The experiments were conducted in an ultra-high vacuum at the low temperature of 10 Kelvin, with the use of liquid helium. Researchers will need to observe the phenomenon at room temperature before it can be used in computer hard drives.

But the new study suggests a path to that application, said study lead author Andre Kubetzka of the University of Hamburg. To image spin direction, the team not only used a new technique but also a manganese surface with a spin that, in turn, allowed the scientists to manipulate the spin of the cobalt atoms under study.

"The combination of atom manipulation and spin sensitivity gives a new perspective of constructing atomic-scale structures and investigating their magnetic properties," Kubetzka said.

The research, which was carried out at the University of Hamburg, was supported by the German Research Foundation and a Partnership for International Collaboration and Education (PIRE) grant from National Science Foundation.

The research is the result of a collaboration among three research teams: a spin-polarized scanning tunneling microscopy group of Professor Roland Wiesendanger led by Kubetzka at the University of Hamburg, Germany; Hla, an expert in atom manipulation at Ohio University; and two theorists, Professor Stefan Heinze and Paolo Ferriani, now at the Christian-Albrechts-Universitδt Kiel, in Germany.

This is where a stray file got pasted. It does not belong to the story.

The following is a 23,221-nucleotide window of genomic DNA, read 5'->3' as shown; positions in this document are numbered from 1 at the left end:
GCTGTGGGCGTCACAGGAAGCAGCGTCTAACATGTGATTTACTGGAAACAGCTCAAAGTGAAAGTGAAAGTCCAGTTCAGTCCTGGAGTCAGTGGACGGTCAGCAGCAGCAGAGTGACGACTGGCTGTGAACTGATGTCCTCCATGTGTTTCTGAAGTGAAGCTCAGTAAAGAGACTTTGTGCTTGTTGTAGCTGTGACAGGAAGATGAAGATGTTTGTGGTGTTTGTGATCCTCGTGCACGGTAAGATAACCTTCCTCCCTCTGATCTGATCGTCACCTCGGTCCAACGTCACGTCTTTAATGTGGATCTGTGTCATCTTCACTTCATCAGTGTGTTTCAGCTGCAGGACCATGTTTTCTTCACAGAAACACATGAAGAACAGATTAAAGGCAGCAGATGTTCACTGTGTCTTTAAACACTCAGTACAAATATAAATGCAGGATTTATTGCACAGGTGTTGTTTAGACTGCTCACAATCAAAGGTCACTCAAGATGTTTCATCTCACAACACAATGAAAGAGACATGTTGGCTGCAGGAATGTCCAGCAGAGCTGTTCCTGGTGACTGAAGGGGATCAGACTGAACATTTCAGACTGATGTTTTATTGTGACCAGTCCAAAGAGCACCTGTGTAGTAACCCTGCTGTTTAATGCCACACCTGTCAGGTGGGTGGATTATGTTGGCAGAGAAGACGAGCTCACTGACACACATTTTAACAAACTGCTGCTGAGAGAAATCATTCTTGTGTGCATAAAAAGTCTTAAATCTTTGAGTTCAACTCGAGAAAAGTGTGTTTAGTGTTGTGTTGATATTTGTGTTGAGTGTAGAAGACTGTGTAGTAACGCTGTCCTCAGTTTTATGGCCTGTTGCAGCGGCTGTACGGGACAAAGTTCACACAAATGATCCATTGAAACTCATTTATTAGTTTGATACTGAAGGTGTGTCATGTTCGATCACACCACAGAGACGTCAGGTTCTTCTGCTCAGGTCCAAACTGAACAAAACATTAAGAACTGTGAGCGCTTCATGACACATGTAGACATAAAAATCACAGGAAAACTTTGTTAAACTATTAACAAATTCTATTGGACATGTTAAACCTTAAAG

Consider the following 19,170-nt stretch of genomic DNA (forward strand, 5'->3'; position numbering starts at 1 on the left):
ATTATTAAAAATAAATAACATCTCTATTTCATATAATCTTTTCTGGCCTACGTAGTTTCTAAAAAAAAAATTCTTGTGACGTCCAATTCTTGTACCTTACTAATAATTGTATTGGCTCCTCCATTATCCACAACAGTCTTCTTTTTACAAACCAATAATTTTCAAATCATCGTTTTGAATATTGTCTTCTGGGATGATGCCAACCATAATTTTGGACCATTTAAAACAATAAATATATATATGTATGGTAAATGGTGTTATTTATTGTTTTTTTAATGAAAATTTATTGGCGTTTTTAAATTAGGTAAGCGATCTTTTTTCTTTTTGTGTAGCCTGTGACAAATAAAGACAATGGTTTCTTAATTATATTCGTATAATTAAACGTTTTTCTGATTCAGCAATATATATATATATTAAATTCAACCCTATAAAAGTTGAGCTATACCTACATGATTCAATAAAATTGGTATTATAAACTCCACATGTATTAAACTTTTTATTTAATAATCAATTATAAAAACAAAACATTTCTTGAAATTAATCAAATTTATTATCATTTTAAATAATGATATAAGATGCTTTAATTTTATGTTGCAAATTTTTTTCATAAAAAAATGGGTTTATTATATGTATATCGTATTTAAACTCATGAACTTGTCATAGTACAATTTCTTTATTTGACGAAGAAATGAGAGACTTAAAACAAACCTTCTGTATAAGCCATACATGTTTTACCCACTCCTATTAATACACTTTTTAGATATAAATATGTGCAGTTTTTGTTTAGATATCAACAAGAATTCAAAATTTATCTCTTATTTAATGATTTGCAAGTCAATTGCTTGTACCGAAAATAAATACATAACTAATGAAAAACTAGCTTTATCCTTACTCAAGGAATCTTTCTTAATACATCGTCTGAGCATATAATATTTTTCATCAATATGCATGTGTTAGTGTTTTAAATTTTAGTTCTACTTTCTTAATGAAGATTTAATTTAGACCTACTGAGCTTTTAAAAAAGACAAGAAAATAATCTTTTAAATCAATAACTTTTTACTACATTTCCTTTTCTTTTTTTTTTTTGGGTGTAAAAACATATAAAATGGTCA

Story Source:

The above story is based on materials provided by Ohio University. Note: Materials may be edited for content and length.


Journal Reference:

  1. David Serrate, Paolo Ferriani, Yasuo Yoshida, Saw-Wai Hla, Matthias Menzel, Kirsten von Bergmann, Stefan Heinze, Andre Kubetzka, Roland Wiesendanger. Imaging and manipulating the spin direction of individual atoms. Nature Nanotechnology, 2010; DOI: 10.1038/nnano.2010.64

Cite This Page:

Ohio University. "Physicists capture first images of atomic spin." ScienceDaily. ScienceDaily, 26 April 2010. <www.sciencedaily.com/releases/2010/04/100426151638.htm>.
Ohio University. (2010, April 26). Physicists capture first images of atomic spin. ScienceDaily. Retrieved April 20, 2014 from www.sciencedaily.com/releases/2010/04/100426151638.htm
Ohio University. "Physicists capture first images of atomic spin." ScienceDaily. www.sciencedaily.com/releases/2010/04/100426151638.htm (accessed April 20, 2014).

Share This



More Matter & Energy News

Sunday, April 20, 2014

Featured Research

from universities, journals, and other organizations